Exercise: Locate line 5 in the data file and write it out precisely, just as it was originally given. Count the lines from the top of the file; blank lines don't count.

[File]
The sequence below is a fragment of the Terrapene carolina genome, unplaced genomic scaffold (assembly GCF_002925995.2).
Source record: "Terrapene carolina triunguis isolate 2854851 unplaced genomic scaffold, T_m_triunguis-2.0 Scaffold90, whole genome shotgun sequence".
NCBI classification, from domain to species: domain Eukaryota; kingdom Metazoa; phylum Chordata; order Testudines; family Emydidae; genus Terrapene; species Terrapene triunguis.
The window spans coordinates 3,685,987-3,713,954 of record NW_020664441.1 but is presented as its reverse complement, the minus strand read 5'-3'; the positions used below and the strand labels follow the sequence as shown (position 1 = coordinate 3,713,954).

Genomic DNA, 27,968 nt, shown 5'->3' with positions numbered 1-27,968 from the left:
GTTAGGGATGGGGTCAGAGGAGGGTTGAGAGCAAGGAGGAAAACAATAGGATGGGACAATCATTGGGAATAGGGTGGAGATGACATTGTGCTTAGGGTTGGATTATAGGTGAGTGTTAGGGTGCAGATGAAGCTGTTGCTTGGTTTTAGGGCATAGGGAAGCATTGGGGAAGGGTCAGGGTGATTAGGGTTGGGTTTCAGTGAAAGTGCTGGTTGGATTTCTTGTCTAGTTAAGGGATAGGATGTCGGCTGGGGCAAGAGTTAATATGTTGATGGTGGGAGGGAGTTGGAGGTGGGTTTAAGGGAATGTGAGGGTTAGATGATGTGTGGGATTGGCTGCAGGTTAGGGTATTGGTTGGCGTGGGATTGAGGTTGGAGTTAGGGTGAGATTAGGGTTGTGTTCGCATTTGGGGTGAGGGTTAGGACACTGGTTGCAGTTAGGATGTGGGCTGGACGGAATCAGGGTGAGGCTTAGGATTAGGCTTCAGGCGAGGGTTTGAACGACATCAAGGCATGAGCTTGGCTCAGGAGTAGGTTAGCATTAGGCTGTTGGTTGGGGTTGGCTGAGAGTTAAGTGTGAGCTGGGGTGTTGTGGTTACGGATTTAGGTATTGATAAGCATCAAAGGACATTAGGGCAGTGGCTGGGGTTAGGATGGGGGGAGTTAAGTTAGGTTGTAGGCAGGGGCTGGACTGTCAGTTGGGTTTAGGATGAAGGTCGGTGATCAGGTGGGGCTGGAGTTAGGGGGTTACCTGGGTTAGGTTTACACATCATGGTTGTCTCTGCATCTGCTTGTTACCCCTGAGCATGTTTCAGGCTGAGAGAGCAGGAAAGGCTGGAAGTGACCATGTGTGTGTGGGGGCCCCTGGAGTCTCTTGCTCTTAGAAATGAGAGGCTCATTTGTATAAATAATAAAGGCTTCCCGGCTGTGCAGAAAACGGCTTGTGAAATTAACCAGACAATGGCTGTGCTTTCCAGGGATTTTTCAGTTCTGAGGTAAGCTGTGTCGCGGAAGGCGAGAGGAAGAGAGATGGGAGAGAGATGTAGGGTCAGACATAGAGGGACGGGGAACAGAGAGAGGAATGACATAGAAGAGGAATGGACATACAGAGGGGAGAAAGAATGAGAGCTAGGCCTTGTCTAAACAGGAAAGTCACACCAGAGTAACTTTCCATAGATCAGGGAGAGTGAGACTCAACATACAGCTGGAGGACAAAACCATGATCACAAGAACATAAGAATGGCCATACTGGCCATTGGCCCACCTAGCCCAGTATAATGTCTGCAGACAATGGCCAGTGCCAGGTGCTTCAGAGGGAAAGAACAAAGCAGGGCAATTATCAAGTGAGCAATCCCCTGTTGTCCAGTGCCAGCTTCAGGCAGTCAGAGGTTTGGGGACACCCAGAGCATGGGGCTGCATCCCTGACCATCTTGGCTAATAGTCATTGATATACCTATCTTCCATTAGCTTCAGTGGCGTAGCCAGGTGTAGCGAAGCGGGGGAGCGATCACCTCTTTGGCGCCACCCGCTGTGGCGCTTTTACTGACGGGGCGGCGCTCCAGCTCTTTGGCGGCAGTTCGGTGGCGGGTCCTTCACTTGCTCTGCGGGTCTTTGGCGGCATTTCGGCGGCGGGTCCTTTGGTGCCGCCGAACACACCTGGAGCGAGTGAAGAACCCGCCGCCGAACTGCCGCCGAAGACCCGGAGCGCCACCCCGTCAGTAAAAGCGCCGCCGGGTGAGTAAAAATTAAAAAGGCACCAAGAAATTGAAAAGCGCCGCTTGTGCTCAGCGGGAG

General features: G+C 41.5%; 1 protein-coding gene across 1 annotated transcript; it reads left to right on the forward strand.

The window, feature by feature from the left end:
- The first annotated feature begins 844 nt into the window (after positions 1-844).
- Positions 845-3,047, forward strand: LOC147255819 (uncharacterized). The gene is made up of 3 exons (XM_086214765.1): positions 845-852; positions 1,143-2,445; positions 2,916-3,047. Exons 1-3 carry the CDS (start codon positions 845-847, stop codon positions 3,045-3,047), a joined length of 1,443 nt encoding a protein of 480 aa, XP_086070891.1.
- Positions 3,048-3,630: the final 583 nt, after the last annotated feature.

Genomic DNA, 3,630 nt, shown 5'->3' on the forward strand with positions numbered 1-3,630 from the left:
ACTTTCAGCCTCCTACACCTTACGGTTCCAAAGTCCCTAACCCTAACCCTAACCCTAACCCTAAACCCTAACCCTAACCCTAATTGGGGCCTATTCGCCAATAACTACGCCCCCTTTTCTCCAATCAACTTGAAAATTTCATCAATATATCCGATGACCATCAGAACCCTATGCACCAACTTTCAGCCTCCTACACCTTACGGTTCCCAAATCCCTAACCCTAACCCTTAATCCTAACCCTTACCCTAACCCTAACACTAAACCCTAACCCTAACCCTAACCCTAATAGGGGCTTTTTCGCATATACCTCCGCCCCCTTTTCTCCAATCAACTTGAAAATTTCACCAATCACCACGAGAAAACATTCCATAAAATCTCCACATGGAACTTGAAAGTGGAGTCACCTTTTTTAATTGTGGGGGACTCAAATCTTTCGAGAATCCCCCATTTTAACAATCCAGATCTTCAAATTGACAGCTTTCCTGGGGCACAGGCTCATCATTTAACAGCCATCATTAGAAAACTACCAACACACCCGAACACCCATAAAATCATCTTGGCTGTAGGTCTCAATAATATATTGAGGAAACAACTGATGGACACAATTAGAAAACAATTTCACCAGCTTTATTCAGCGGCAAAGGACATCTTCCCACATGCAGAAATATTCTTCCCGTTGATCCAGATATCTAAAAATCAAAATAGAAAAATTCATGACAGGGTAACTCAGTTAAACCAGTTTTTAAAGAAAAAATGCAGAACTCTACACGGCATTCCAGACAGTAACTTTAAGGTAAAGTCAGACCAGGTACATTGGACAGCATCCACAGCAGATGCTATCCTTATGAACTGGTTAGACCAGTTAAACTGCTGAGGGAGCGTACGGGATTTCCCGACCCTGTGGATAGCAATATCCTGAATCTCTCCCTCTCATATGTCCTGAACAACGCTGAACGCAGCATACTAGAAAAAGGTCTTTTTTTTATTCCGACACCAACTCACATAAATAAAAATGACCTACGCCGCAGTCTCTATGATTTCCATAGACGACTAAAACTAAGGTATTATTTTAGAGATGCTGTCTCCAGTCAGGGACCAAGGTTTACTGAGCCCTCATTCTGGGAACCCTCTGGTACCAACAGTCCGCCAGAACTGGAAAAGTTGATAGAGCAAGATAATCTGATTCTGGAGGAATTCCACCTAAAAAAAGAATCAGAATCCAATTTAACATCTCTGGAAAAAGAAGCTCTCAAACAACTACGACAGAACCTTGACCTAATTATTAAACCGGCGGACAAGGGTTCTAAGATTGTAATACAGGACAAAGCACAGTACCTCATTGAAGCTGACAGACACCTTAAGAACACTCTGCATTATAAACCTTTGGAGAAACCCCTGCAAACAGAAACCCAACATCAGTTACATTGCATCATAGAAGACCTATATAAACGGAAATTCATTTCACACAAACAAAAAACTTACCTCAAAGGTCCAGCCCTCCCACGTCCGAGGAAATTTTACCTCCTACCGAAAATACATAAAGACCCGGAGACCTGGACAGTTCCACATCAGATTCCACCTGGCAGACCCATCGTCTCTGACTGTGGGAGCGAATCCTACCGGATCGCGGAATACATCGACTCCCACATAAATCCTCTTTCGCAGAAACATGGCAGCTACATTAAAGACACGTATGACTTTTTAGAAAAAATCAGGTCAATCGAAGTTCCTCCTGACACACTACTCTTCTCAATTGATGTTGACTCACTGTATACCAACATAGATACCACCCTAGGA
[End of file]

Genomic DNA, 27,968 nt, shown 5'->3' with positions numbered 1-27,968 from the left: